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Benefits cheat Jennifer White avoids jail

A woman claiming she was suffering from multiple sclerosis exaggerated her condition to obtain more than £62,000 in benefits she was not entitled to.
 
Jennifer White also said the money was to support her mentally ill son, but a court heard she spent some of it on exotic holidays and lavish living.
 
The 64-year-old retired seamstress was spared a jail sentence after a judge said he was prepared to give her "the benefit of the doubt and take a merciful course".
 
Jennifer White falsely claimed £62,144 in benefits. Picture Getty Images

Jennifer White falsely claimed £62,144 in benefits. Picture: Getty Images

 
She was sentenced to 23 months imprisonment suspended for two years and will be subject to a tagged curfew from 8pm to 6am for six months. 
 
Maidstone Crown Court heard White claimed £27,961 in disability living allowance, £16,864 in employment support allowance and £17,319 in income support over about 13 years she was not entitled to.
 
Prosecutor Trevor Wright said despite White claiming she was severely disabled there was no handrail on the open plan staircase at her three-bedroom home in Queensway, Sheerness, and no disability aids in the bathroom.
 
Her double bed was propped up by two speakers with a plywood base and a mattress 3ft off the floor.
 
“Someone with such disabilities plainly would have found getting in and out of bed difficult,” said Mr Wright. 
 
She had turned down an exchange house as she did not need wheelchair access and wanted a large garden.
"Photographs seized showed you enjoying life on those holidays with no obvious signs of disability" - Judge David Griffith-Jones
 
There were no walking sticks or crutches under the stairs, as White claimed.
 
"She also claimed there was a wheelchair in the garden, despite making it clear she did not need one," said Mr Wright.
 
“She gave a prepared statement in which she said she suffered from multiple sclerosis.
 
“She said she always needed a stick to help with her balance.”
 
She also made claims in the name of her niece, who lived in Australia.
 
A probation officer said White accounted for the offences by saying it was to support her schizophrenic son.
 
“She said sometimes she could be fit and be able to do things, and others she couldn’t,” he said.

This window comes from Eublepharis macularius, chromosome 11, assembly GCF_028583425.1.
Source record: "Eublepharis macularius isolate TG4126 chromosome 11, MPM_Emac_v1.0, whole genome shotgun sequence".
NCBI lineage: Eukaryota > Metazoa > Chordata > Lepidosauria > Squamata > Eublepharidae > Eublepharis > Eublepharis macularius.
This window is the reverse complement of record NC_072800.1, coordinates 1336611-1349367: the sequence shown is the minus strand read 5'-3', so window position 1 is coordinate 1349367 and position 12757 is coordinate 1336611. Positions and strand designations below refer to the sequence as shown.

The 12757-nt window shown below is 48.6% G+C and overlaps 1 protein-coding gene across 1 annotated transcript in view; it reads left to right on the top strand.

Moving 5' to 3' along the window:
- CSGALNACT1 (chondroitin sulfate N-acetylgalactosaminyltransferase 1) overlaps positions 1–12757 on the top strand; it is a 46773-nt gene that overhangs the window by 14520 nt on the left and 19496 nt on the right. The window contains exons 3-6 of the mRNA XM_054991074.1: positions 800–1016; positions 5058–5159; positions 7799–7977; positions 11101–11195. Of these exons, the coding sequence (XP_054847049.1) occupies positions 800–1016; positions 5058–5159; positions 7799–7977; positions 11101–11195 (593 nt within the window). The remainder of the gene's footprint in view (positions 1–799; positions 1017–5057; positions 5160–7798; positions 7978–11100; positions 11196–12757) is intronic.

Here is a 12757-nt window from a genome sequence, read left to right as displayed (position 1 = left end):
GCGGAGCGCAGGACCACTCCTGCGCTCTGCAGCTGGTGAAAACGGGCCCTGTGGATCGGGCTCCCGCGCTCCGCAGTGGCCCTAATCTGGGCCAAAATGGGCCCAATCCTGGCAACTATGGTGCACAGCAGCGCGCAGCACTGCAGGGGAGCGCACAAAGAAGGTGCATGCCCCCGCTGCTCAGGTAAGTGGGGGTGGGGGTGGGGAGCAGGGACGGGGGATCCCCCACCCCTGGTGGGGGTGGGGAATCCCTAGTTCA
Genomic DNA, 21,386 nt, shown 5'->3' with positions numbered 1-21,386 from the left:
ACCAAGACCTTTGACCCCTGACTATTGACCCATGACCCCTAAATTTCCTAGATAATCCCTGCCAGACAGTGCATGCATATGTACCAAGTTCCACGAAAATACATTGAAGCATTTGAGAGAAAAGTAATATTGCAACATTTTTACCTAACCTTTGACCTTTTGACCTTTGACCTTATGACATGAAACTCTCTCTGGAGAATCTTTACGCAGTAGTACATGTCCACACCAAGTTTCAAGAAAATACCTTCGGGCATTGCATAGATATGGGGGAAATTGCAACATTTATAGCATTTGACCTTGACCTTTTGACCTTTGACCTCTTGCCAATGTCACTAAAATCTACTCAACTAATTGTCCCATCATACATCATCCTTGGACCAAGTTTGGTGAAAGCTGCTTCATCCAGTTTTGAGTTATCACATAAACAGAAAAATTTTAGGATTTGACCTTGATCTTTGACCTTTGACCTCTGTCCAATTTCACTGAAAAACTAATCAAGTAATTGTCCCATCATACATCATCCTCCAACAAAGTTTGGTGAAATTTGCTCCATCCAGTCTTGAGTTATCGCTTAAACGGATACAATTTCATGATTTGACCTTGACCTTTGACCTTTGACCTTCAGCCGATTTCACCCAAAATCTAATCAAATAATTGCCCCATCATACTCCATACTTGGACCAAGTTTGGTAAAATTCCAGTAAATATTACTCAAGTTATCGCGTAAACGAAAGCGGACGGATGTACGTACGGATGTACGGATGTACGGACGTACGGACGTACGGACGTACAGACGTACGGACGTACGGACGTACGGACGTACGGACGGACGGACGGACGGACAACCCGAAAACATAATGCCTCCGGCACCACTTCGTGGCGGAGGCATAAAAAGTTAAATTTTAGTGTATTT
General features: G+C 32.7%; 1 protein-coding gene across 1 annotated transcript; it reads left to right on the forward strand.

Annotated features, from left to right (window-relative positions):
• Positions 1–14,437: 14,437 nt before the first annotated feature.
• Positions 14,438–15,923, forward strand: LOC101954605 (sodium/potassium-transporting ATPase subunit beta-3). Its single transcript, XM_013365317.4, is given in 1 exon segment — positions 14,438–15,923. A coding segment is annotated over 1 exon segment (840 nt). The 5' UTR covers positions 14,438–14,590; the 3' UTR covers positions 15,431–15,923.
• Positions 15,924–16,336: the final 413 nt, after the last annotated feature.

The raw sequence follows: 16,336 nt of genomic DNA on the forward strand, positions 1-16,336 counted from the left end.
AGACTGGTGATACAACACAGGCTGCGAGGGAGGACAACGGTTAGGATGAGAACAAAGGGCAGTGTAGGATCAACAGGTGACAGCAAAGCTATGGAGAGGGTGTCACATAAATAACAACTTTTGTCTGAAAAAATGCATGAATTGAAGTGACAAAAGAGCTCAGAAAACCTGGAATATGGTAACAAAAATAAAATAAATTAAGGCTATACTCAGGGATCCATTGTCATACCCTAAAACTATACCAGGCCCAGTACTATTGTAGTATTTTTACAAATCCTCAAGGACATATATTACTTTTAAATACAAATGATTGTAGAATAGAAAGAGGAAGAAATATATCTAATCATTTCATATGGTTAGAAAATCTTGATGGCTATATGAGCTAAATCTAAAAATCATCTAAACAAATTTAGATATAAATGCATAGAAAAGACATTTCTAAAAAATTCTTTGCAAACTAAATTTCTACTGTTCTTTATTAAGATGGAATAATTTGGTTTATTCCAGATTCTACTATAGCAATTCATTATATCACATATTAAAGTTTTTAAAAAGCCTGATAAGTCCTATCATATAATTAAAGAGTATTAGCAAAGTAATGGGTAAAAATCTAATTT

“She accepts what she has done is wrong and amounts to stealing.
 
“She is unfit for unpaid work on the basis of what she tells me.”
 
Judge David Griffith-Jones QC

Judge David Griffith-Jones QC

 
Judge David Griffith-Jones QC said: “People don’t recover from multiple sclerosis. It is a progressive disease. She was making claims from 1993.”
 
White, who admitted benefit fraud, was said to be paying back the money from her pension at the rate of £50 a week.
 
The judge said White, who now lives on the Isle of Wight, was fortunate the charges spanned 2002 to 2015 as he had been told about a period dating back to the early 1990s.
 
She made the claims, he said, on the basis she was severely disabled from multiple sclerosis.
 
“You were enjoying holidays abroad,” he said.
 
“Photographs seized showed you enjoying life on those holidays with no obvious signs of disability.
 
“Certainly, there were no signs of disability anything like the extent upon which you claims were made and paid.
 
The case was heard at Maidstone Crown Court

The case was heard at Maidstone Crown Court

 
“On any view, looking at these frauds in the round they represent a concerted and deliberate course of deliberate behaviour on your part.
 
“You profited to the tune of £62,126. This was plainly a series of offences of high culpability, given the sophisticated nature and the planning that went into them.
 
“You maintained you felt compelled to commit these offences in order to assist you in caring for your son. 
 
“The fact is some of the monies went to fund holidays which may be described to a degree as exotic and other features of living which may be described to some extent as lavish.”
 
Judge Griffith-Jones said nothing less would do than a prison sentence and she could not complain if it was immediate.
 
But he added: “Given your age and circumstances with the assessment of the probation officer, with which I agree, that you pose a low risk of further offending, I am prepared to give you the benefit of the doubt and take a merciful course by suspending the operation of the sentence.”

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